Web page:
Africa’s potential economic development is a staple of commentary in publications on international affairs. What’s important about this fact is that it’s been this way for years, nay decades. It seems that Africa — by which is meant sub-Saharan Africa — is always filled with potential. Unfortunately there is very little analysis showing that potential realized.
There seems to be a very effective effort to place the ultimate blame for Africa’s inability to progress in economic and political terms on what William Wallis, the experienced Financial Times editor on African affairs, refers to as “the relative failure of Europe’s mission during colonial times, and more recently through development aid, to introduce rules-based systems.”
In stating this, Wallis has sought to explain why some observers believe that China and industrial powers of the developing world, such as Brazil and India, are more capable of dealing with Africa’s needs and desires. One only can surmise that the rough and tumble of African business life, and ultimately its entire economic status, is more suitable to the less complicated and purportedly less sophisticated commercial controls and methodology of these developing industrial countries.
In a certain sense this might be a correct assumption. The Americans, for example, have a host of federal laws (including the Foreign Corrupt Practices Act) that prevent U.S. firms from making the kind of corporate/government commitment that allows host country officials and local politicians to participate in or benefit from the projects under consideration. E.U. nations are now similarly constrained, though former colonial powers among them most often have had local companies operating under less restrictive charters and laws for many decades.
These legal and ethical inhibitions on foreign operations not only do not exist with such countries as China, but their percentage of ownership, financial advantage, or other forms of participation with local political elements — individual or group — has been considered simply a “cost of investment.”
Perhaps one of the most unexpected of recent developments — or non-developments — in respect to Africa has come about with Barack Obama’s assumption of the U.S. presidency. African UN delegates were encouraged to believe that with Obama as president he would take the steps necessary to enhance U.S. investment in Africa in general and Kenya/ East Africa specifically. It was not an unexpected commitment. After all, Obama’s father was a member of the Luo tribe, and in Africa one honors his family upon gaining high office through sharing the advantage obtained by the improved status.
The downplaying of this new direct American/African relationship may not have been surprising to the Western nations or Obama’s Chicago constituency, but it was certainly a surprise to China, the Middle East and South Asia investment groups expecting a strong African play by the Americans after years of staying on the economic sidelines in everything except extractive industries. China has been more than willing to take up the slack. But then it had rushed in as early as the 1960s on projects that Western firms and governments had turned down.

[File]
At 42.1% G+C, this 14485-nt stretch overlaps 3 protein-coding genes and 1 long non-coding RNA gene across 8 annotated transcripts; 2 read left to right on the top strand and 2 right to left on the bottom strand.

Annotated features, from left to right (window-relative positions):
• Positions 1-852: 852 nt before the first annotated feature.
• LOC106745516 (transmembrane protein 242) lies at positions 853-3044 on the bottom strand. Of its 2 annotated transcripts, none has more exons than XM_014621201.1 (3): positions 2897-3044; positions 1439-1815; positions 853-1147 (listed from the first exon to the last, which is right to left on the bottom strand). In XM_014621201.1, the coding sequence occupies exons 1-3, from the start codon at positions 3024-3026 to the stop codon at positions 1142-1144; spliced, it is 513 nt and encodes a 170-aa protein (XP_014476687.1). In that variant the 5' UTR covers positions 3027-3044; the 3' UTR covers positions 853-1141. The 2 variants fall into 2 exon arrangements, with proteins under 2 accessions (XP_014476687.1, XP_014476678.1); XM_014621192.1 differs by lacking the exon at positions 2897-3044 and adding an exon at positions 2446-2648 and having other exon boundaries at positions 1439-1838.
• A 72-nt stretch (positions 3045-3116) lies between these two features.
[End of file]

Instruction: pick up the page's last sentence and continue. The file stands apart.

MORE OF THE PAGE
Beijing also has its troubles in Africa now. There are complaints that the Chinese do little to aid the persistent unemployment that marks the entire region. Apparently the Chinese have their own problems with the productivity of African workers. The Chinese solve that shortcoming by bringing their own workers with them, which is not at all appreciated. Another objection voiced by African politicians is that the Chinese never seem to let up on their political maneuvering. There’s always just one more thing that they are interested in and on which they would like to negotiate.
The last complaint is not hard to fathom. The Chinese are said to act very superior. In both East and West Africa, complaints have grown in the press in recent years against Chinese supervisory personnel in their dealings with “locals.” In a certain manner Chinese behavior has assumed a colonialist attitude and this naturally harshens the work environment.
Among investment development executives, there inadequate recognition of the gulf in technical sophistication between the urban and rural African. At the same time the tribal allegiances of both populations bridge their communities. These factors, political and social, tend to inhibit economic development as much as the more often derisively characterized lack of ambition for the vaunted benefits of an “advanced” society.
Africa may not be progressing at the pace it should in the minds of those in the world of economic development. But not unsurprisingly most of this objection comes from those who have little perception of what Africa believes is actually progress and how speedily it should be sought. The bottom line is that the external powers want to make a substantial profit and in Africa the definition of profit is not the same thing. For the typical African profit means a marginal accrual of wealth, a slight improvement in living standards, and above all an improvement in self-image.
Industry, long stretches of macadam roads, and monumental concrete buildings may make the Chinese, Brazilians, and all the other developing areas happy, but not Africa. In the end Africa will defeat all efforts to enrich and embellish it. It has its own particular wealth. As for beauty — nothing can be built that equals Africa’s natural attributes.
Progress is measured differently in the sub-Sahara. Its politicians and generals may dream of the Côte d’Azur, but the average African seeks only an undemanding job, peace, health, and a bottle of moderately warm beer every now and then. And when it comes to the final analysis, who is going to gainsay that judgment?